“Kopino business” is the subject of PD Notebook, an investigative journalism show on MBC, a few weeks ago. The broadcast is every Tuesday night after the Mon-Tue drama. I don’t usually watch the show but the topic is about “Kopino” ~ which means a child out-of-wedlock of a Korean and a Filipino. They have been abandoned by their fathers in the Philippines ~ either because the father never knew about their existence OR because of a legal family back in Korea (or they’re just total A*******). Some have mothers who worked in the flesh trade while others have mothers who had relationships with their Korean fathers.
The documentary presented the “Kopino Business” in three parts. First, it discussed the alleged gang rape of a Filipino by 8 Koreans and sex tourism in the Philippines. Second is the plight of Kopino children and how their mothers are struggling to receive child support for them. Third is how organizations are taking advantage of the Kopino children.
Last June, a Filipina who is a single mom accused eight Koreans of gang rape. The alleged incident happened in Angeles City, my hometown. As far as I can remember, Koreans started building their community after the eruption of Mt. Pinatubo. The buildings along Friendship Hi-way were virtually abandoned and sold at bargain prices during that time. From Friendship Hi-way, they expand their businesses to Malabanias Rd and Fields Avenue. The last time I was in Angeles City was in 2008 and I was shocked at the number of Koreans in the city.
Sex tourism in Angeles City has existed long before the Korean communities sprouted. Fields Avenue now known as “The Walking Street” is where the clubs are mostly located. Back in the 1980s, they were mostly filled with American soldiers and Europeans. They are now filled with patrons from different countries in Europe and Asia.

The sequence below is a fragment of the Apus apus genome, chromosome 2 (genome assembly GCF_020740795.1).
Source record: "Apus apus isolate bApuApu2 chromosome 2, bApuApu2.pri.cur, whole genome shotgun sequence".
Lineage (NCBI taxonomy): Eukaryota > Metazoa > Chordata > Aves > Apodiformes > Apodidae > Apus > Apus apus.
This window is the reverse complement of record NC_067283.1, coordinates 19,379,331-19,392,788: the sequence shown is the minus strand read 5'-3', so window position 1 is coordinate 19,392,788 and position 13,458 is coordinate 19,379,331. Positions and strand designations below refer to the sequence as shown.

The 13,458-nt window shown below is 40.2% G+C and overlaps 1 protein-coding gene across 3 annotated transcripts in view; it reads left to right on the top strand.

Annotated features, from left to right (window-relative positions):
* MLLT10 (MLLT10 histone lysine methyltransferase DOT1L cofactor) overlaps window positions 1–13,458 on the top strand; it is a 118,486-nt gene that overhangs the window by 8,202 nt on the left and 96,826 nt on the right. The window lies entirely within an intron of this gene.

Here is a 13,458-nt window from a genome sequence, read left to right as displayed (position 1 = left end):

When news report of the alleged rape came out, Filipino netizens were infuriated. The Korean Embassy and the Korean associations conducted their own investigation. Witnesses surfaced and CCTV footage were examined. In the end, it was concluded that no rape happened and that the single-mom cried foul to extort money from the eight Koreans.
The documentary seems to show that some Kopino kids are products of sex tourism. They even interviewed one woman who has three Kopino kids from three different men. She said she knows the father of her first child, but not her two other children. She met the fathers while she was working as a GRO. She brought the reporter to other houses in her village. Apparently, there are about 20 Kopino kids living in their area and most of the moms are GRO.
Two of the women who are in the show were once legally married to Koreans. They went back home to the Philippines for one reason or another (I don’t remember if they were mentioned. I asked my husband but he couldn’t remember either.) Their children were forgotten by their fathers and are now looking for a way to reconnect for the sake of their children.
Most of the Kopino children in the show are in financial difficulty. Some live in slums and cannot afford to attend schools. If they were in Korea, they could be entitled to some support by the government. Since the children are not recognized by their fathers in Korea, they do not receive any financial support from the Korean government. They are also not given Korean citizenship. Their only hope for now are the non-governmental organizations and the Korean family court which has granted paternity and child support to Kopino kids last year and early this year.